Compensation and Pension examinations, also known as “C&P exams,” are frequently used by the VA when deciding veterans’ disability claims. Specifically, the VA uses C&P exams to diagnose conditions, rate disabilities and determine service connection issues. Because C&P exams are often required, it is important that veterans understand what to expect when attending a C&P exam and that veterans are as prepared as possible prior to an exam.
About the Exam
At some point in the process, you will most likely sit with a medical or mental health professional to discuss your illness or injury. A physical examination will likely be included. During the exam, your objective is to present your situation as completely and accurately as possible. You will have a relatively short time to present your case, so preparation is essential. This is your opportunity to present a complete picture of what you are currently experiencing.
Compensation & Pension Exam Ratings
The purpose of a disability evaluation is to determine the ability of the body as a whole, the psyche, a system, or an organ of the body to function under the ordinary conditions
of daily life including employment. Whether the upper or lower extremities, back or abdominal wall, eyes or ears, the cardiovascular, digestive, or other system, or psyche are affected, evaluations are based upon the lack of usefulness of these parts or systems, especially in self-support. The medical examiner therefore must furnish a full description of the effects the disability has upon the person’s ordinary activity.
It may be established, for example that a person is too disabled to engage in employment although he or she is fairly comfortable at home or while engaging in limited activity. Different examiners may not describe the same disability using the same language. It is the responsibility of the rating specialist to interpret medical examiners’ reports in the light of the whole recorded history, reconciling the various reports into a consistent picture so the rating accurately reflects the elements of disability present.
Preparing for the Exam
Keep in mind that the person you are seeing is only getting a real-time snapshot of how you are feeling at the moment of the exam. Be prepared to describe your illness or injury in terms of how it impacts your life at other times as well. It helps to spend time in advance listing how your illness or injury affects your life on a daily basis. Try to think in terms of a good day, bad day, and an average day. Be as specific as possible.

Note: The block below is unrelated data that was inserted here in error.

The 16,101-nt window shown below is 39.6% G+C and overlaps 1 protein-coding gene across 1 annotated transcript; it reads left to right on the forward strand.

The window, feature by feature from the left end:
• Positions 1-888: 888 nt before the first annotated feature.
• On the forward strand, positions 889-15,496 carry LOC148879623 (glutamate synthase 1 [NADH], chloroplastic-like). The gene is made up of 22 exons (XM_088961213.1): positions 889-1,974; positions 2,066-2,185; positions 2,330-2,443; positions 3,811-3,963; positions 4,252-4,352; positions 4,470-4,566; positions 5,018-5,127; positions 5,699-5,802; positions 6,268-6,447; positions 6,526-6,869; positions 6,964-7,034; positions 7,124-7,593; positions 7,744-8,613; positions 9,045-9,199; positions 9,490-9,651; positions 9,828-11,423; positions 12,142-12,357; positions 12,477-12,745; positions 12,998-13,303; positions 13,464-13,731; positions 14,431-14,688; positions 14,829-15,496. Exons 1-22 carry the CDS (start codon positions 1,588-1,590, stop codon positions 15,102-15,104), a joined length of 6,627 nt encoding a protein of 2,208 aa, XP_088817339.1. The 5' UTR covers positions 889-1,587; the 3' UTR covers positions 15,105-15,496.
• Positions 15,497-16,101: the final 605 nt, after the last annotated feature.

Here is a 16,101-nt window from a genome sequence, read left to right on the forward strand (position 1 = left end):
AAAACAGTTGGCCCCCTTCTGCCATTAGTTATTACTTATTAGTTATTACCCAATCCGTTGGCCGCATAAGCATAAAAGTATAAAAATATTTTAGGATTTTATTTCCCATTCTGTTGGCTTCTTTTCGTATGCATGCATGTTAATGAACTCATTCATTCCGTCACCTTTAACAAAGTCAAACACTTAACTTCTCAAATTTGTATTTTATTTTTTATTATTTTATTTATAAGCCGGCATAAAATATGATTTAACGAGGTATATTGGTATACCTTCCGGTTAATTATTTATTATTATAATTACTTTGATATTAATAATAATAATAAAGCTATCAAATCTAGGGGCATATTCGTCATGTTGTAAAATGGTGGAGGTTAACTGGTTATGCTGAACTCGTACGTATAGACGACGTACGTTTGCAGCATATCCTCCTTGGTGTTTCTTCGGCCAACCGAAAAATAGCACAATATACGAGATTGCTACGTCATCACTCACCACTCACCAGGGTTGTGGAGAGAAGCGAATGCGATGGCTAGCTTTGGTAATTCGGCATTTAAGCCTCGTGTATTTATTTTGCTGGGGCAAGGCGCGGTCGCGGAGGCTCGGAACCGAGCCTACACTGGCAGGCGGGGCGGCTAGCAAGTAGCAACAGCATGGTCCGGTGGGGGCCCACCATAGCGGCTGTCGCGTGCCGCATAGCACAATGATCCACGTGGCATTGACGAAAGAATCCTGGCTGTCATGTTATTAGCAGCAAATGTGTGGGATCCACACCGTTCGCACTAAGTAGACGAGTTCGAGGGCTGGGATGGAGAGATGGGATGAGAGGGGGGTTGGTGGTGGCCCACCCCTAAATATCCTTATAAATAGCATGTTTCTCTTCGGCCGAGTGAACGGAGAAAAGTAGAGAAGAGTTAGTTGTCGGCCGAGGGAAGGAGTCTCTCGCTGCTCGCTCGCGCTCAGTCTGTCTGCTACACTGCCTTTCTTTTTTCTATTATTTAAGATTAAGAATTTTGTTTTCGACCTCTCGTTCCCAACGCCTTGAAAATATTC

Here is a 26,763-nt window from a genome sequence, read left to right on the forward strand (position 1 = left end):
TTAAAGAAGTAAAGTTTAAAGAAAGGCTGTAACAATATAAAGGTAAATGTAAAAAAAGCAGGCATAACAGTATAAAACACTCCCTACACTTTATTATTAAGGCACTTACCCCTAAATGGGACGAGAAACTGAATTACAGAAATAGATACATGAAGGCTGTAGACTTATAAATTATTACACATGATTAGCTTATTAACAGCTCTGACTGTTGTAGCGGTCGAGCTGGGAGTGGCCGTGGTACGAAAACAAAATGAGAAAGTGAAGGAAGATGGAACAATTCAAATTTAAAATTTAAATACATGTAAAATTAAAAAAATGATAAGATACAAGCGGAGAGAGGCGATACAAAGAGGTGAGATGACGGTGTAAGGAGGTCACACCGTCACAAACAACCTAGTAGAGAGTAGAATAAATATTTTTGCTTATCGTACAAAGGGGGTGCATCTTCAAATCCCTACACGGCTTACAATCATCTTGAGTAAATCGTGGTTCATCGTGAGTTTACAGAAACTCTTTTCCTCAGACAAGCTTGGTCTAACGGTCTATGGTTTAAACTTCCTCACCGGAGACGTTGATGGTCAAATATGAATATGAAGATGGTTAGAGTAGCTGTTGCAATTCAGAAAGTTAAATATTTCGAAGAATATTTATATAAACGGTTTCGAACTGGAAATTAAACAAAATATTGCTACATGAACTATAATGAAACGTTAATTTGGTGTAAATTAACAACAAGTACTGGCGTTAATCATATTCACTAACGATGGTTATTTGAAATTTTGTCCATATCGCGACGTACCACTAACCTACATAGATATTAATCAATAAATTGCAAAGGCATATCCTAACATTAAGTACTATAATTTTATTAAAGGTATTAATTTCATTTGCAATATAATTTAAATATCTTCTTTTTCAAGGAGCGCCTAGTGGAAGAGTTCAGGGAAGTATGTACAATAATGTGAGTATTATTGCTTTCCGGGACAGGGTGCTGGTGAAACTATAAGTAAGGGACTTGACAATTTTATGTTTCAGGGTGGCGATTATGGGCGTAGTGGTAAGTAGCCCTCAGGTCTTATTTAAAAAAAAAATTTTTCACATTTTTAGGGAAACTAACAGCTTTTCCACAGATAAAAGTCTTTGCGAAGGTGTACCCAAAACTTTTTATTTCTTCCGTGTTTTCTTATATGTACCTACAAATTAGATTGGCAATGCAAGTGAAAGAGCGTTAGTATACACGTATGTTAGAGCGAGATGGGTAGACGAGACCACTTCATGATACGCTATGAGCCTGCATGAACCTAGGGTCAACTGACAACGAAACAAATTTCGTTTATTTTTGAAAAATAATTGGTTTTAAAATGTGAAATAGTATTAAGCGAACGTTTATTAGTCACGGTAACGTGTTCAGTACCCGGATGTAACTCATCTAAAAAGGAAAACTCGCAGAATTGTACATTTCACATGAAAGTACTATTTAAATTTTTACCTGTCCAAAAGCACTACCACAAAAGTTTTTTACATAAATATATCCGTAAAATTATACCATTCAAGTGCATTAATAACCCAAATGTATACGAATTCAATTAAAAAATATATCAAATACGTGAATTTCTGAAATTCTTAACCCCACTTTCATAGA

Several areas may be addressed during your exam: pain, motion, limitations, emotions, use and limitations, and functional loss. When addressing these issues remember to describe them in terms of a good, bad, and average day, and use examples
• Pain – Be sure to speak of how the pain affects your life on a daily basis and NOT the level you think your pain is at, as everyone’s pain level and tolerance is different.
• Motion – The motion chart in this brochure will show you the range of motion (ROM) the VA uses to evaluate the loss of your major joints for Disability Compensation payments. Note: If you are asked to show how high you can raise your arms and/or legs, or bend your finger joints, remember to raise or bend them only as far as you can without pain. Stop and explain the point where it begins to hurt.
• Use & Limitations – If applicable, speak to what you can and cannot do as a result of your injuries. Be as specific as possible about your limitations (e.g., cannot
pick up my child; cannot ride a bike; cannot lift, squat, or drive a car).
• Emotions – It helps to address the impact your current illness or injury has on your emotional well-being, (e.g., depressed, anxious, feelings of uselessness)
.• Functional Loss – Disability of the musculoskeletal system is primarily the inability, due to damage or infection in parts of the system, to perform the normal working movements of the body with normal exertion, strength, speed, coordination, and endurance. The functional loss may be due to absence of part, or all, of the necessary bones, joints and muscles, or associated structures, or to deformity, adhesions, defective innervations, or other pathology, or it may be due to pain, supported by adequate pathology and evidenced by the visible behavior of the claimant undertaking the motion. Weakness is as important as limitation of motion. A body part that becomes painful when used must be regarded as seriously disabled.
7 C&P Exam Success Tips
The following is written from a Compensation & Pension examiner’s perspective to assist veterans with the C&P exam process. Some of these tips are common sense, but will serve as a good guideline for all VA exams.
- • Be on time or a little early. Familiarize yourself with the exam location ahead of time and allow extra time for traffic and parking.
- Be polite. Yelling at the examiner for the injustices you perceive will do nothing but alienate him/her.
- Keep in mind that your examiner is the person who is going to judge you. It’s his/her job and that is why you are there.
- Don’t waste your time relating how badly you believe you’ve been mistreated. The examiner only has a short time to figure out how impaired you are and he/she needs the facts.
- Be honest. Don’t embellish your stories. Be able to document everything you tell the examiner.
- When you are asked, “How are you doing today?” remember to report how you really are doing, not how you’d like to be doing. Most veterans want to be doing much better than they really are and sometimes pride keeps them from letting anyone know how badly they really are doing.
- Ask if your spouse or partner can accompany you into the exam room. Oftentimes they will be able to describe your condition more comprehensively than you are able to.